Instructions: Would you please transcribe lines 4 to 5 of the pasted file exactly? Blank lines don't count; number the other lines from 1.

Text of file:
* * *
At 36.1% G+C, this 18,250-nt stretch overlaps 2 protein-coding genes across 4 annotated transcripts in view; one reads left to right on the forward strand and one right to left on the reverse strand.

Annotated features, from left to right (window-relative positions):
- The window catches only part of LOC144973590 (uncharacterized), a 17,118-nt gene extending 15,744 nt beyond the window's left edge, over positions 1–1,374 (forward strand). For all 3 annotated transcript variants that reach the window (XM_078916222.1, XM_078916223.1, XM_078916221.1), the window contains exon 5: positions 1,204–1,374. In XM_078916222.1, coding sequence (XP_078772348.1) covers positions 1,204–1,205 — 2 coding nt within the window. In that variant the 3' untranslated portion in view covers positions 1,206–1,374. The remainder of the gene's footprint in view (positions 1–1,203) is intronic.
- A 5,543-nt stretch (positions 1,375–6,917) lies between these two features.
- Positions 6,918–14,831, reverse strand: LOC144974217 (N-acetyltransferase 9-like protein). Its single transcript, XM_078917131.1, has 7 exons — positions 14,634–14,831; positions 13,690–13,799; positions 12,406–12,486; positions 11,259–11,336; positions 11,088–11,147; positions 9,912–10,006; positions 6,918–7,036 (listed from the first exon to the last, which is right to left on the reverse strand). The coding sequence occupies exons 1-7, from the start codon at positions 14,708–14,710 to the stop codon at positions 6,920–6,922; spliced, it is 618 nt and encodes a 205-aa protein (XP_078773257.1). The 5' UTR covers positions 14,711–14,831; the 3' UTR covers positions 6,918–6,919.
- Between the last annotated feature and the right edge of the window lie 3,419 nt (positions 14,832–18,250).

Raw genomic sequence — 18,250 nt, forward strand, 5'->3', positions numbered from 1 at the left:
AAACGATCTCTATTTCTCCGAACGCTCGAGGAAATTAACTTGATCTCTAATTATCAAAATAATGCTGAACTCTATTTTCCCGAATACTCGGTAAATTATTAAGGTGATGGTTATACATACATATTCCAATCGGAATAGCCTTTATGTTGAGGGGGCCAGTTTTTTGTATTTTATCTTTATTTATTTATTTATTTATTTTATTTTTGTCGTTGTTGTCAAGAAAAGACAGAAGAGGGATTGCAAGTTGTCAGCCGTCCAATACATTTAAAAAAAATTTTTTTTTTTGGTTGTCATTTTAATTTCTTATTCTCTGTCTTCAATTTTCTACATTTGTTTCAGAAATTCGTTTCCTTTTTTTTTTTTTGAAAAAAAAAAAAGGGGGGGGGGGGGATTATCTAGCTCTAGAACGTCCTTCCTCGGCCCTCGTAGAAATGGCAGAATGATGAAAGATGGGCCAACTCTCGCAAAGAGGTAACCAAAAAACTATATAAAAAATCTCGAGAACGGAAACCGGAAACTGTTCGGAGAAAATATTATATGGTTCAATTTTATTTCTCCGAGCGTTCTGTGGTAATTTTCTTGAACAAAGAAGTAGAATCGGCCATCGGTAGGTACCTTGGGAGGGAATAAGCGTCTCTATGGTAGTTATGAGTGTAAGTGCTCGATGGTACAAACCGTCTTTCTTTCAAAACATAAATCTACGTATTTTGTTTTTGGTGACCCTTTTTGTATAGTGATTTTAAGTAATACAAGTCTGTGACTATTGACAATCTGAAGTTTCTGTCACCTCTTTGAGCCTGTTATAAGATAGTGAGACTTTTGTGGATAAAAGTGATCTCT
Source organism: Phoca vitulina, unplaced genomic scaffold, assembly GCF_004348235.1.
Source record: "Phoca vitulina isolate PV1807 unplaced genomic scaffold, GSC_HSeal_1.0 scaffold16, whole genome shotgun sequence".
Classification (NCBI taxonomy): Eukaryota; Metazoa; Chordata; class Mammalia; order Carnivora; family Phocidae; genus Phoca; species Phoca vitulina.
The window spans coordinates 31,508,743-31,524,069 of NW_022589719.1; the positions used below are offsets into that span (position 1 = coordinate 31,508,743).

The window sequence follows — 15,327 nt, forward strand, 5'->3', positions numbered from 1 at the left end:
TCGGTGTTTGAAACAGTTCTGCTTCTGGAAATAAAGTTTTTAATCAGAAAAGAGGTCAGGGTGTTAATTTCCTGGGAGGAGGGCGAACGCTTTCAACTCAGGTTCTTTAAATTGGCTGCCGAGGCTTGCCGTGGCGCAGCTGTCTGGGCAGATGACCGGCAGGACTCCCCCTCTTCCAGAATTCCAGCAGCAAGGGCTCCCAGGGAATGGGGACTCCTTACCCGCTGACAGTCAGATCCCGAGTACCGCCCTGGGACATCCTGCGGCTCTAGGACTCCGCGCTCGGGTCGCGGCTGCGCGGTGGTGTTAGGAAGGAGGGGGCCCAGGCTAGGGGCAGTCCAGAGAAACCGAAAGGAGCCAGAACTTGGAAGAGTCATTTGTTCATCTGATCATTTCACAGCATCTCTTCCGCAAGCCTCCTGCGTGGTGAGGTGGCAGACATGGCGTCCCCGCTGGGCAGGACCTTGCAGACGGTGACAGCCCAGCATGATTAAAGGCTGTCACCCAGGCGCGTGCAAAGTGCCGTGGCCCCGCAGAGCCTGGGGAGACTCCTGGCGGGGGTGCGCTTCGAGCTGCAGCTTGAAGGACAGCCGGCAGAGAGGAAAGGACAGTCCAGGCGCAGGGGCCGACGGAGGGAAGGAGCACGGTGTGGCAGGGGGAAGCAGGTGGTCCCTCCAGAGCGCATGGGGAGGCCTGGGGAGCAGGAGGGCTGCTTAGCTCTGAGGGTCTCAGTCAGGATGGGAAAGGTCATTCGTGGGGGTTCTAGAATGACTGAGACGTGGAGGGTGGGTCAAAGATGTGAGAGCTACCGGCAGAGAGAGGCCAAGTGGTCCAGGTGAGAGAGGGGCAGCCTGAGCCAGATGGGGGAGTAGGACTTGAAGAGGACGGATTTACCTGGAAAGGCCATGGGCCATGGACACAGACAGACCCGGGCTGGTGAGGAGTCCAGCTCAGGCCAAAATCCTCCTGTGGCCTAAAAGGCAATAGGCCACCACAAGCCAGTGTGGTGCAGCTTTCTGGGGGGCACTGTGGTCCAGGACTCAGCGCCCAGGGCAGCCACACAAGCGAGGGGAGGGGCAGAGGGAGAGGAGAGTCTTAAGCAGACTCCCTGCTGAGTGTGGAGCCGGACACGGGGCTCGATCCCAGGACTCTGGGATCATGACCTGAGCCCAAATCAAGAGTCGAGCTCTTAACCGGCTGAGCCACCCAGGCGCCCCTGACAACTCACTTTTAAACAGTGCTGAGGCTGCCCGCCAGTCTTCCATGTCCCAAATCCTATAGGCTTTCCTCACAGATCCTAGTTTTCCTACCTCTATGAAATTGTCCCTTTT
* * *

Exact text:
- A 5,543-nt stretch (positions 1,375–6,917) lies between these two features.
- Positions 6,918–14,831, reverse strand: LOC144974217 (N-acetyltransferase 9-like protein). Its single transcript, XM_078917131.1, has 7 exons — positions 14,634–14,831; positions 13,690–13,799; positions 12,406–12,486; positions 11,259–11,336; positions 11,088–11,147; positions 9,912–10,006; positions 6,918–7,036 (listed from the first exon to the last, which is right to left on the reverse strand). The coding sequence occupies exons 1-7, from the start codon at positions 14,708–14,710 to the stop codon at positions 6,920–6,922; spliced, it is 618 nt and encodes a 205-aa protein (XP_078773257.1). The 5' UTR covers positions 14,711–14,831; the 3' UTR covers positions 6,918–6,919.